Google News Archive
26 August 1965, The Evening News (Newburgh, NY), “James Allen Presides Over Tumultuous Decade” by Robert T. Gray, pg. 2A, cols. 1-4:
ALBANY, N.Y. (AP)—James E. Allen, observing his 10th anniversary as state education commissioner, has presided over most tumultuous decades in the history of public education in New York State.
The cities involved are known in educational circles as “the Big Six”—New York, Buffalo, Rochester, Syracuse, Albany and Yonkers.
28 December 1965, Buffalo (NY) Evening News, sec. 3, pg. 35, col. 6:
‘Big 6’ Mayors
To Meet in Albany
ALBANY, Dec. 28—The mayors of the state’s six largest cities, including Mayor-elect Frank A. Sedita of Buffalo, have been invited to Albany Jan. 10 by the Senate majority leader-designate Earl W. Brydges of Niagara Falls, it was revealed today.
The group will also include Mayor John V. Lindsay of New York City. The other cities in the so-called Big Six are Albany, Rochester, Yonkers and Syracuse.
New York (NY) Times
Big Six Mayors Tour Yonkers And Find Common Problems
By Iver Peterson
Jan. 30, 1970
4 March 1970, Daily News (New York, NY), pg. 5, col. 5:
BIG 6 MAYORS
ASK TV TIME
Albany, March 4 (Special)—The state’s Big Six mayors asked TV stations across the state today for a free half hour of time to argue their case for extra aid from the Rockefeller administration.
New York (NY) Times
BIG 6 MAYORS FIND CITIES VICTIMIZED IN STATE FUNDING
By Martin Tolchin
March 2, 1970
New York (NY) Times
‘Big 6’ Mayors Planning a Drive To Get State Aid for City Police
By Murray Schumach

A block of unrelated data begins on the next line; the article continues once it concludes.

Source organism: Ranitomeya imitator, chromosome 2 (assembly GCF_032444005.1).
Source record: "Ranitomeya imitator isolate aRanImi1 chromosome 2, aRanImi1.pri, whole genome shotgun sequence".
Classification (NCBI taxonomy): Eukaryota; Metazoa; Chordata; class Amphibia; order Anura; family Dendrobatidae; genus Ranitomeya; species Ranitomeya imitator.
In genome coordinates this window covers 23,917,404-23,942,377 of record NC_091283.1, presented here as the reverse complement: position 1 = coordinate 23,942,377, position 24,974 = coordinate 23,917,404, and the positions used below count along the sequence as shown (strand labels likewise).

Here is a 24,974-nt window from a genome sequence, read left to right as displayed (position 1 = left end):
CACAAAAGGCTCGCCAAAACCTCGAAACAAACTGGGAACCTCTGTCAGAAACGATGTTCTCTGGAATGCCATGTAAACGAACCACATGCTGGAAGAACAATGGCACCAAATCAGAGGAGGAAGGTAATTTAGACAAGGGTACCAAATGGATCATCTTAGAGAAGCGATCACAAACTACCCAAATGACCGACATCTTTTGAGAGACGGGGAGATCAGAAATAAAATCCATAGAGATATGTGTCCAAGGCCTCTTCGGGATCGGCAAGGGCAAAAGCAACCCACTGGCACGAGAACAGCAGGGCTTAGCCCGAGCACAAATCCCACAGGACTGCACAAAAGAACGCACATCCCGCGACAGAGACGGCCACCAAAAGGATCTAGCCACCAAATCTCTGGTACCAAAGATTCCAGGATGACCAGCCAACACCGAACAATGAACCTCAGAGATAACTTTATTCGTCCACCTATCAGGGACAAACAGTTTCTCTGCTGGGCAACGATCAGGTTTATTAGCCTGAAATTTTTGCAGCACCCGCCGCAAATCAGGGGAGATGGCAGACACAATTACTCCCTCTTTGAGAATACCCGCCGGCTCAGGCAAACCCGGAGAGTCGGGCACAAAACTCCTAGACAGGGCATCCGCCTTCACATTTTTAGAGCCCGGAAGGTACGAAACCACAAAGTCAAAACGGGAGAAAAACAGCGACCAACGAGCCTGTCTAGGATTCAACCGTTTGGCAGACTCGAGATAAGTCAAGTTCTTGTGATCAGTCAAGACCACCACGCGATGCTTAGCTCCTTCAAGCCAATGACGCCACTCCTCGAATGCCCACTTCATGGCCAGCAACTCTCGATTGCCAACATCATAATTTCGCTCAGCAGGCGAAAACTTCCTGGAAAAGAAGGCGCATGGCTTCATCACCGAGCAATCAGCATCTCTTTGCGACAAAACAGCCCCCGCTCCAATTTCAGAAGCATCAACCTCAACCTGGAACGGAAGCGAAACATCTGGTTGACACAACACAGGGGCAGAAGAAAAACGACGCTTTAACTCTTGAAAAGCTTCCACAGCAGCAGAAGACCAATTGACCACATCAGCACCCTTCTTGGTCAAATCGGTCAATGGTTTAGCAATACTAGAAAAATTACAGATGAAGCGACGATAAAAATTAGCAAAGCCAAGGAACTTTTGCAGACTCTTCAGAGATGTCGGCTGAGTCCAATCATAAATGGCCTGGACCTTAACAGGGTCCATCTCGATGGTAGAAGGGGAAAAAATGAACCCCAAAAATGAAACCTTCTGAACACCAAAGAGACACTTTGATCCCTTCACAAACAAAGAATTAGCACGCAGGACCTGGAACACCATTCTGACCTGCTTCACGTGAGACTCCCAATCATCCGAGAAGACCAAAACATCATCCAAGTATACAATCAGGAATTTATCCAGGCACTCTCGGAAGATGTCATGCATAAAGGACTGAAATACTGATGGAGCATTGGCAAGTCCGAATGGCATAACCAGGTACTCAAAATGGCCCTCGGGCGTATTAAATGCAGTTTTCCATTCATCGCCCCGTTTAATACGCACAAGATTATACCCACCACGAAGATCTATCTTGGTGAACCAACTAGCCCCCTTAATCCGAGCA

Dec. 31, 1972
New York (NY) Times
‘BIG 6’ MAYORS SCORE GOVERNOR’S BUDGET
Jan. 21, 1973
22 January 1986, Daily News (New York, NY), pg. 28, col. 2 photo caption:
THE BIG SIX: Mayors of the state’s biggest cities were in Albany making financial pitch to joint Fiscal Committee at hearing on state budget. From left are: Angelo Martinelli of Yonkers, James Griffin of Buffalo, Thomas Young of Syracuse, Thomas Ryan of Rochester, Mayor Koch of New York City and Thomas Whalen on Albany.
Buffalo (NY) News
41% OF PROPERTY IN BUFFALO IS TAX-EXEMPT ERIE COUNTY FIGURE IS 28.4%, ACCORDING TO STATE REPORT BASED ON DATA FROM ‘87
By CAROLYN RAEKE AND PETER SIMON, DALE ANDERSON AND PETER SIMON, GENE WARNER, PETER SIMON AND AGNES PALAZZETTI, JAMES HEANEY AND PETER SIMON, MARGARET HAMMERSLEY AND PETER SIMON, Peter Simon, PETER SIMON, PETER SIMON AND DAN HERBECK, PETER SIMON AND DAVID ROBINSON, PETER SIMON AND HAROLD MCNEIL
May 18, 1989
Buffalo’s figure of 41 percent compares with these rates for the state’s other Big Six cities: Albany, 72 percent; Syracuse, 50 percent; New York City, 39 percent; Yonkers, 29 percent, and Rochester, 28 percent.
17 March 1993, New York (NY) Times, pg. B1 photo caption:
Dinkins in Albany for ‘Big Six’ Mayors Meeting
Mayor David N. Dinkins arriving for a meeting with the other mayors of New York’s six largest cities—New York, Buffalo, Rochester, Yonkers, Syracuse and Albany—at the State Capitol yesterday to discuss what state spending cuts have done to local economies. (David Jennings for The New York Times)
Miner: Making history, confronting ‘a boulder rolling downhill’
Published: Nov. 04, 2009, 4:07 a.m.
That made her the first woman mayor to serve in one of New York’s major cities, although she was never elected to the job. For that matter, until this week, a woman had never been elected to serve as mayor in any of the state’s “big six” cities - New York City, Buffalo, Rochester, Yonkers, Albany ...
Top 10: Stories of the decade that shaped Central New York
Published: Jan. 01, 2010, 12:17 a.m.
By Hart Seely, The Post-Standard
In 2007, Republican Joanie Mahoney became the first female Onondaga County executive, and this year, Democrat Stephanie Miner won Syracuse City Hall — the first woman to be mayor in the state’s “Big Six” cities of New York, Albany, Buffalo, Syracuse, Rochester and Yonkers.
Nicknames of Other Places • New York State • Wednesday, October 05, 2022 • Permalink